Saying Goodbye to the Pink Carnation Series

Last September, we started the Bubble Bath Reader’s Pink for All Seasons – a year long read-along of Lauren Willig’s Pink Carnation series, timed to finish with the release of the 12th and final book in the series.

These books are fun and fabulous and full of interesting historical tidbits. We’ve done quick summaries on the books so far – click for books 1-3, books 4-6, and books 7-9. (And if you notice that the reading order is listed differently in different places, here’s Willig’s official list.)

And, so it ends here, with books 10, 11, and 12:

FotorCreated (2)

The Passion of the Purple Plumeria (2011)

Synopsis: When the younger sister of Jane Wooliston (AKA our Pink Carnation) goes missing from her boarding school in London, Jane and her faithful chaperone Miss Gwen search for her, and along the way meet Colonel William Reid, whose daughter disappeared from school as well. Miss Gwen and Col. Reid get to know each other quite well in the search. In modern England, Eloise reads Miss Gwen’s gothic novel, 200 years after it’s one-hit-wonder debut.

Holly: I definitely enjoyed the relationship between Miss Gwen and the good Colonel, especially the time Miss Gwen dropped the line “we had a satisfactory romp; that’s all.” Things I did not love about this book, however, include Jane’s moodiness and Jeremy’s sliminess.

Amanda: I admit that I had a good sulk when Lauren originally announced this book.  I did not want to read anymore about Miss Gwen except as Jane’s chaperone.  I wanted a book about Tommy (See the Temptation of the Night Jasmine)!  But then I read The Passion of the Purple Plumeria and I fell in love with Colonel Reid and Miss Gwen.  I loved how she tried to boss him around and how he just doesn’t fall into line with what she wanted.  So I apologize Lauren for doubting your judgement of your own stories!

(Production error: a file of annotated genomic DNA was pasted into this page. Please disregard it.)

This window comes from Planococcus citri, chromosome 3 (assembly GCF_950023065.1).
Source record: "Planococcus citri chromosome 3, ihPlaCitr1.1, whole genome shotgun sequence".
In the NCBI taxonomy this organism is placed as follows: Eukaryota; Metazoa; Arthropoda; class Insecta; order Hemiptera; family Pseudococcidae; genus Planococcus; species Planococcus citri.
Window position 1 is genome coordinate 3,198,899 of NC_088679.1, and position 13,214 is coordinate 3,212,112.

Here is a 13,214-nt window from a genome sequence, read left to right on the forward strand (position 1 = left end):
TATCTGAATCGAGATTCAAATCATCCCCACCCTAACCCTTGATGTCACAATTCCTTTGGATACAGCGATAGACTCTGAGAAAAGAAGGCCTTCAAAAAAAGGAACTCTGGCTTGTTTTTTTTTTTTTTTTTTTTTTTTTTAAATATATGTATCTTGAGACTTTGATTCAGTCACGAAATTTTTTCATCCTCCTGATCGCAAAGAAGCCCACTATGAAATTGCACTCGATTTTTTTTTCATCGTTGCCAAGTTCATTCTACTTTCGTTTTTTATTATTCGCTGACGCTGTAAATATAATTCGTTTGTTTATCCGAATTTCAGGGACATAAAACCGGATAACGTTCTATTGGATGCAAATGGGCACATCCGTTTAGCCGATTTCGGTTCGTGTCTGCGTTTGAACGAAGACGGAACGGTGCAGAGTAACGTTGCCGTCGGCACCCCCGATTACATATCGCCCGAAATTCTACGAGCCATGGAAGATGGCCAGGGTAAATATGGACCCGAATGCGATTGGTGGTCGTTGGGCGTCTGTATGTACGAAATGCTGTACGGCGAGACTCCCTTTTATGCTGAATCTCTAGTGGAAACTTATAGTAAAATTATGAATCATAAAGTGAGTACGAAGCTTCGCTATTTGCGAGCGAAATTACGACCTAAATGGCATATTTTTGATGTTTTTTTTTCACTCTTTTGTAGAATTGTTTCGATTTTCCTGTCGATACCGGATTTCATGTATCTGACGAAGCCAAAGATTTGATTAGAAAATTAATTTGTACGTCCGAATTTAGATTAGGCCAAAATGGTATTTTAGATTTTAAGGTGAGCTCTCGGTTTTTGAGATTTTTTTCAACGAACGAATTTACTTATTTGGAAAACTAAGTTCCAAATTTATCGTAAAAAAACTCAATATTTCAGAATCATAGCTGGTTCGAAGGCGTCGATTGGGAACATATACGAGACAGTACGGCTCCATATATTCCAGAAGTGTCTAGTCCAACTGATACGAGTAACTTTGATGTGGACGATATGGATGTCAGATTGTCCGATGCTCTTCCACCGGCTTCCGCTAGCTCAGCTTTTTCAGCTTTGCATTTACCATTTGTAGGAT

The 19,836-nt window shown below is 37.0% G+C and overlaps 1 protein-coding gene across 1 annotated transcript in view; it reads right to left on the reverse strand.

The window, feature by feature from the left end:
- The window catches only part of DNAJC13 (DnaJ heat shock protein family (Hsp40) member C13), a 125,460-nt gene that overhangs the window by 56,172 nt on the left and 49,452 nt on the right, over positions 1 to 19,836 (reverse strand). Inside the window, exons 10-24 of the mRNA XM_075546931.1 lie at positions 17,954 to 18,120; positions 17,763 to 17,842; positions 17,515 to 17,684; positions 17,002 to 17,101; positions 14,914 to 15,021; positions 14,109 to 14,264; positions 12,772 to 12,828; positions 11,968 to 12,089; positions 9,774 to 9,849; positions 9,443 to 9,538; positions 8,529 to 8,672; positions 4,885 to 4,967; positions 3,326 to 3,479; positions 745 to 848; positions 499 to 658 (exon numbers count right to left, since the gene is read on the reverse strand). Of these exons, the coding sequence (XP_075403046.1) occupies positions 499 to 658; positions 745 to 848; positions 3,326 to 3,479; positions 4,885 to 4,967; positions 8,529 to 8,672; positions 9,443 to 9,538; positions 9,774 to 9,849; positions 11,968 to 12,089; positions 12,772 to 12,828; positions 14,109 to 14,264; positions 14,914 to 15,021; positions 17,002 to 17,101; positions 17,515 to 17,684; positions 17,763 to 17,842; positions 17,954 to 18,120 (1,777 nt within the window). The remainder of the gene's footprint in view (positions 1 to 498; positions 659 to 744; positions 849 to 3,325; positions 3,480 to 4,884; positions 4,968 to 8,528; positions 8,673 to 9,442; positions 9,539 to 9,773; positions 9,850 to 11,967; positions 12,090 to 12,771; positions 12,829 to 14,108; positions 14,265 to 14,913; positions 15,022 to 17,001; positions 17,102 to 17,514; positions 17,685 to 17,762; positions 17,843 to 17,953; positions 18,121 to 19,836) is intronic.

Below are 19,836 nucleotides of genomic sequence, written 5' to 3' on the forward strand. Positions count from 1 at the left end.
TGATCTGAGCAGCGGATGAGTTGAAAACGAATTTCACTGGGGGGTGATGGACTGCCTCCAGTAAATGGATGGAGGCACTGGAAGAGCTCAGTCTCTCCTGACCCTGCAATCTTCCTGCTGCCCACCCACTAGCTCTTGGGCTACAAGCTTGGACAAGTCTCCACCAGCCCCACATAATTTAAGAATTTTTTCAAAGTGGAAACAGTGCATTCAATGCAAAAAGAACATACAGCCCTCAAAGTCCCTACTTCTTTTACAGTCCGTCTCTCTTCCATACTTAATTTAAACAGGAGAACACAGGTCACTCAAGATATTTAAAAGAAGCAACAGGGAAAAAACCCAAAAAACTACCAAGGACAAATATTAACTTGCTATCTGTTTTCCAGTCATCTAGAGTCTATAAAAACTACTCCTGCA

The Mark of the Midnight Manzanilla (2014)

Synopsis: Sally Fitzhugh, whose root-vegetable-named brother we got to know quite well back in Pink #5, stumbles into the garden of the mysterious (and rumored vampire) Duke of Belliston, and ends up helping him uncover the truth about his family. Back in the 21st century, Eloise returns to grad school in Cambridge, MA, and has trouble with her advisor.

Holly: I read some reviews hating on this book for being a far cry from the start of the series, as the actual-spy contact is limited, and, well, there’s the vampire thing. However, I adored Sally and Lucien!  And, while I would have fully supported Eloise if she decided not to return to grad school, I am glad she had a chance to come to the right decision for her.

Amanda:  I’m glad I didn’t know my sister had read hating reviews because I was already apprehensive due to all the hints about the stoat.  I mean – who wants to read about a stoat?  But Sally was a delight!  So there wasn’t a spy connection – big deal – is a creepy murder not enough for people?! Loved the glimpse at a happy Turnip with his bride.

The Lure of the Moonflower (2015)

Synopsis: At last, the final book in the Pink series brings Jane’s story – we find Jane on assignment in Portugal, looking for a missing queen and forced to rely on Jack Reid for tactical help along with way. We get a conclusion to the Colin and Eloise storyline as well, but not without some final hijinks from one of our previous villains.

Holly: I am glad Jane got her story, and I’m so glad to have been a part of the Pink for All Seasons readalong. There are parts of this book that I quite enjoyed, but parts that didn’t quite sit well. Both Jane and her parents seemed like entirely different characters than those we’d gotten to know in previous books. Though, to be fair, that’s exactly what Lauren has done throughout the series – characters like Mary Alsworthy and Turnip Fitzhugh become totally different people once brought into the spotlight. The difference is, I guess, that I liked Mary and Turnip better after getting to know them, and Jane less.

Amanda:  I was totally surprised as this book began at how Jane ended up in Portugal.  As Holly said, Jane’s parents sounded like totally different people than those we met in the Passion of the Purple Plumeria. This annoyed me but I went with the story because since I’ve loved and trusted Jane all these years I kind of had to.  I did love Jane and Jack together, even if things were a bit too convenient in the end.  Maybe everything wrapped up a bit too well – including Eloise and Colin – but it was really a satisfying ending to a series I’ve really enjoyed.  If Lauren writes more Pink books I will read them!

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